2017’s first quarter is over. So far, though, the Brazilian government hasn’t done much. Michel Temer’s administration has proven to be incapable of leading the country out of the recession. And while there might be some signs of a slow recovery, investors are still afraid of putting their money in Brazil.
Indeed, we currently don’t know if the easing of inflation and interest rates is due to the Ministry of Finance. Perhaps it’s the actions taken by the team, or maybe it’s simply due to the fact that people are afraid of consuming.
The country is in dire need of reforms, but the government will have trouble passing them. Long gone is the euphoria created by the ousting of Dilma Rousseff.
But who is to blame for the government’s shortcomings? The destabilizing Operation Car Wash? Maybe, but only to a certain degree. The opposition? Frankly, there isn’t any.
No unity in the coalition
The problem is within Michel Temer’s camp. His allies show little regard for the country’s needs – or even for the government’s needs. After all, this administration won’t last for long.
Despite the money spent on marketing, Temer has not managed to make himself into a likable figure. Only 10 percent of voters approve his administration, on par with Dilma Rousseff.
Temer lacks both charisma and energy, and fails to represent a rupture with the establishment. And that’s why he has trouble consolidating his coalition, which is already thinking about the 2018 presidential election.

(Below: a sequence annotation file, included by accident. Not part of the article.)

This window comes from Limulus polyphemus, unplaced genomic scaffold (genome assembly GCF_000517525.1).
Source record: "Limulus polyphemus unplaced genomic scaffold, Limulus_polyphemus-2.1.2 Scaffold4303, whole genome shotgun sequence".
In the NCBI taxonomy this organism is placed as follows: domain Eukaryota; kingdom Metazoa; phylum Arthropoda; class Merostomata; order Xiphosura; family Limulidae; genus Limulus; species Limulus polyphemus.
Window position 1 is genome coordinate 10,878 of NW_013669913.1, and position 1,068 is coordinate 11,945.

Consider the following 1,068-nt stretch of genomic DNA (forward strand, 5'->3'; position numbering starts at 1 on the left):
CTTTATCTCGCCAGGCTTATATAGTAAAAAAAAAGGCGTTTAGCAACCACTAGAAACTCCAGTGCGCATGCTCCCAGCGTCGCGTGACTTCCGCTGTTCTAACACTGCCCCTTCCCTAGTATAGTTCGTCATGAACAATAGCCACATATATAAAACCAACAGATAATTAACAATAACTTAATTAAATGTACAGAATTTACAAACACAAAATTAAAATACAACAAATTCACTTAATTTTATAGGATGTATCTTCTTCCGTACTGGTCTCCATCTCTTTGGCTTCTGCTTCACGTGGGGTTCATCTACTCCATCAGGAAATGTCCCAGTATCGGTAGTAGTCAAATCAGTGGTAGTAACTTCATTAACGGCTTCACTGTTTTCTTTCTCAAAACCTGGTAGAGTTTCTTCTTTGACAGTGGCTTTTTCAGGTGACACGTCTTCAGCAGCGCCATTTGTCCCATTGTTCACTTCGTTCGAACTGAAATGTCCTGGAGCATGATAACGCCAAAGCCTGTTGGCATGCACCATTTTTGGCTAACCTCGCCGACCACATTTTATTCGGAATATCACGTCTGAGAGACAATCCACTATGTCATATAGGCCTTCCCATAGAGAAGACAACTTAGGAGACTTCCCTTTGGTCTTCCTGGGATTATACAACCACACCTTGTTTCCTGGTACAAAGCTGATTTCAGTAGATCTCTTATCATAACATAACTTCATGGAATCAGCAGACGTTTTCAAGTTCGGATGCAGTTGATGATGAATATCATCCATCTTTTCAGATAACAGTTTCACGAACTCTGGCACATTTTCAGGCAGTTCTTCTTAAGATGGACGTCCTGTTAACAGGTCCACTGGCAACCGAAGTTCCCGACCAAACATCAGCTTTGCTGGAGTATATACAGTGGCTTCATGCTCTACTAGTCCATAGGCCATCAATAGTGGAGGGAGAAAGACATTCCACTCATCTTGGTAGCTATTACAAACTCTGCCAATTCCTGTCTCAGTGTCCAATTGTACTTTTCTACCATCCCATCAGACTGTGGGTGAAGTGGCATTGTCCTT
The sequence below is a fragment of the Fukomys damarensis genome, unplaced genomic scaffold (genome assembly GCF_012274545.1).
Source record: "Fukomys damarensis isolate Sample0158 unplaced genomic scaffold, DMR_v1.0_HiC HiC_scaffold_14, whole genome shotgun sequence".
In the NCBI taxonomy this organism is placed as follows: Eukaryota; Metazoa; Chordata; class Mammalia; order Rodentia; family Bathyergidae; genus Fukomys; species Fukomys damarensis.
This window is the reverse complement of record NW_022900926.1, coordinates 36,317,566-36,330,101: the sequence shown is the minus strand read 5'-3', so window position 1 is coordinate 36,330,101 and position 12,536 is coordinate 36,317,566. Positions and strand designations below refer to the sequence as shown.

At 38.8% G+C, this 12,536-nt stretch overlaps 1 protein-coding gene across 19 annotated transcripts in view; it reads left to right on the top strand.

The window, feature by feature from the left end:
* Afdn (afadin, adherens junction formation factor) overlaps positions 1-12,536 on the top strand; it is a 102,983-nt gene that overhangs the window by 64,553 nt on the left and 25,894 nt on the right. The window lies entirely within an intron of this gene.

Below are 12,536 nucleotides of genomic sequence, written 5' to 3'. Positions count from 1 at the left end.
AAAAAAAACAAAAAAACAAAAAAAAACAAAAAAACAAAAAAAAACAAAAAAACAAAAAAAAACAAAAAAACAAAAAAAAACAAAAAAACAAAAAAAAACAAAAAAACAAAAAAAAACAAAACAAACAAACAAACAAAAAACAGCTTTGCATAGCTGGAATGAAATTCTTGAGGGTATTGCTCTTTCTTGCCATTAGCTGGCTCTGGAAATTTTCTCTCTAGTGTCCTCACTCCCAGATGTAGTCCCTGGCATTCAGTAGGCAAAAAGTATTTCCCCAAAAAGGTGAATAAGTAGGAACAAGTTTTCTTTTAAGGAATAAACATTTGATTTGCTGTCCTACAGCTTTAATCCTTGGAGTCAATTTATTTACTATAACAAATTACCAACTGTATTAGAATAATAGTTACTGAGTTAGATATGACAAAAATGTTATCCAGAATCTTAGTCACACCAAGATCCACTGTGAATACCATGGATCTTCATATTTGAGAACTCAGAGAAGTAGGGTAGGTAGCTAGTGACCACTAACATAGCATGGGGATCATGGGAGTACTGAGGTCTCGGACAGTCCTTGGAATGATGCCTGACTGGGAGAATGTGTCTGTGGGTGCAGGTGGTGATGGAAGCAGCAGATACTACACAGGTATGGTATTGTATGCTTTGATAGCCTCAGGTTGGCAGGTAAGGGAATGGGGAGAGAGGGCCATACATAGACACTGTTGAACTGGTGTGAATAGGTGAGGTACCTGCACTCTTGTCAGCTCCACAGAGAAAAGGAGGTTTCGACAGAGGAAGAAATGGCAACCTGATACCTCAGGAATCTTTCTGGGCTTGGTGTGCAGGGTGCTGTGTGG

Next year’s race is yet another obstacle for the embattled president. His reforms are widely unpopular, and congressmen fear that sponsoring such bills will hurt their electoral stock.
More than the struggle for power, politicians need a mandate for one simple reason: they want to avoid Federal Judge Sérgio Moro, the overseer of Operation Car Wash. As elected officials, politicians enjoy legal privileges and can only stand trial in the slow-paced Supreme Court. If they lose the election, they go to Moro’s jurisdiction.
The pension system reform is not an option
We agree that nobody is happy with the pension system reform, but we can’t deny how urgent it is. As the economist Marcos Lisboa once wrote, “we got old before we got rich.”
Projections show that, if nothing is done, the pension system will account for a progressively larger chunk of the federal budget, until no money remains for investments.
Let’s face it, though. No government is capable of promoting such a drastic overhaul in such a short span. Even dictatorial regimes promote a gradual transition from one regime to the next. Temer and his crew, however, sold the dream of a major and quick reform to the markets – a mistake that created a dichotomy: we either approve everything or nothing.
To make matters worse, almost all of Temer’s top negotiations were hit by Operation Car Wash.
In an effort to bring together coalition parties, the government’s marketing team decided to promote Michel Temer as “the right president at the right time.”
But instead of galvanizing allies around Temer, it further alienated them. Many political families, such as the center-right PSDB, want to present their own candidates and aren’t willing to concede all credit for the government’s eventual accomplishments to Temer.
The coalition is becoming increasingly fragmented, and it just might lead Temer’s government into a downward spiral.